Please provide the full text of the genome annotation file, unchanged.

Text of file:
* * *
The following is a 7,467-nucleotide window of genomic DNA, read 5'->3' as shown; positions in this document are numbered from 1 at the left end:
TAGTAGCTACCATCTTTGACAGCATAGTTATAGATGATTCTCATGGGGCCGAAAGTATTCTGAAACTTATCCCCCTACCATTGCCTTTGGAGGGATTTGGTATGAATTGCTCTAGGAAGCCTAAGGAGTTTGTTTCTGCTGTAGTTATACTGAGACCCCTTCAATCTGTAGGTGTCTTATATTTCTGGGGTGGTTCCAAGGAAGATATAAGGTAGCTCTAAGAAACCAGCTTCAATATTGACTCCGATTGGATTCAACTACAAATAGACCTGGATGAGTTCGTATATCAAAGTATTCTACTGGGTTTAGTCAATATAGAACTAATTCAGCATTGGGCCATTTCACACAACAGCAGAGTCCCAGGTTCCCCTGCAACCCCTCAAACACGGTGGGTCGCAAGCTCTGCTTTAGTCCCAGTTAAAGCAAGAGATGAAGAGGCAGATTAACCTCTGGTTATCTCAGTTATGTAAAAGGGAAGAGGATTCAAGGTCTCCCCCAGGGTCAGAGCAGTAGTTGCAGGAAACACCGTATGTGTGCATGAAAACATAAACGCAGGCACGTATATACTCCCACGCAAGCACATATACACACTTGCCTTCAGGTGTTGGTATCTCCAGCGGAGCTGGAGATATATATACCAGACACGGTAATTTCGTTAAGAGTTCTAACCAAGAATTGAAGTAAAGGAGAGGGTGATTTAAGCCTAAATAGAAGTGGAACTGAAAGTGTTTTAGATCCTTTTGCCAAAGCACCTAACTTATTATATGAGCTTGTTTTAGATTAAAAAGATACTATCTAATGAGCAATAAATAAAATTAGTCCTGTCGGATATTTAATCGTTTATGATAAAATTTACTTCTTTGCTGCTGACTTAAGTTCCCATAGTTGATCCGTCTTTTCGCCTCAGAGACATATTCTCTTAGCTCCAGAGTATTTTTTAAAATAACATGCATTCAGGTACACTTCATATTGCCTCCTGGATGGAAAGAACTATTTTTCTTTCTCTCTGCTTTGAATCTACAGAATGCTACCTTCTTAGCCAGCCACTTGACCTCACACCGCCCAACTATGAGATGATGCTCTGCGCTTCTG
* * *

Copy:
The following is a 7,467-nucleotide window of genomic DNA, read 5'->3' as shown; positions in this document are numbered from 1 at the left end:
TAGTAGCTACCATCTTTGACAGCATAGTTATAGATGATTCTCATGGGGCCGAAAGTATTCTGAAACTTATCCCCCTACCATTGCCTTTGGAGGGATTTGGTATGAATTGCTCTAGGAAGCCTAAGGAGTTTGTTTCTGCTGTAGTTATACTGAGACCCCTTCAATCTGTAGGTGTCTTATATTTCTGGGGTGGTTCCAAGGAAGATATAAGGTAGCTCTAAGAAACCAGCTTCAATATTGACTCCGATTGGATTCAACTACAAATAGACCTGGATGAGTTCGTATATCAAAGTATTCTACTGGGTTTAGTCAATATAGAACTAATTCAGCATTGGGCCATTTCACACAACAGCAGAGTCCCAGGTTCCCCTGCAACCCCTCAAACACGGTGGGTCGCAAGCTCTGCTTTAGTCCCAGTTAAAGCAAGAGATGAAGAGGCAGATTAACCTCTGGTTATCTCAGTTATGTAAAAGGGAAGAGGATTCAAGGTCTCCCCCAGGGTCAGAGCAGTAGTTGCAGGAAACACCGTATGTGTGCATGAAAACATAAACGCAGGCACGTATATACTCCCACGCAAGCACATATACACACTTGCCTTCAGGTGTTGGTATCTCCAGCGGAGCTGGAGATATATATACCAGACACGGTAATTTCGTTAAGAGTTCTAACCAAGAATTGAAGTAAAGGAGAGGGTGATTTAAGCCTAAATAGAAGTGGAACTGAAAGTGTTTTAGATCCTTTTGCCAAAGCACCTAACTTATTATATGAGCTTGTTTTAGATTAAAAAGATACTATCTAATGAGCAATAAATAAAATTAGTCCTGTCGGATATTTAATCGTTTATGATAAAATTTACTTCTTTGCTGCTGACTTAAGTTCCCATAGTTGATCCGTCTTTTCGCCTCAGAGACATATTCTCTTAGCTCCAGAGTATTTTTTAAAATAACATGCATTCAGGTACACTTCATATTGCCTCCTGGATGGAAAGAACTATTTTTCTTTCTCTCTGCTTTGAATCTACAGAATGCTACCTTCTTAGCCAGCCACTTGACCTCACACCGCCCAACTATGAGATGATGCTCTGCGCTTCTG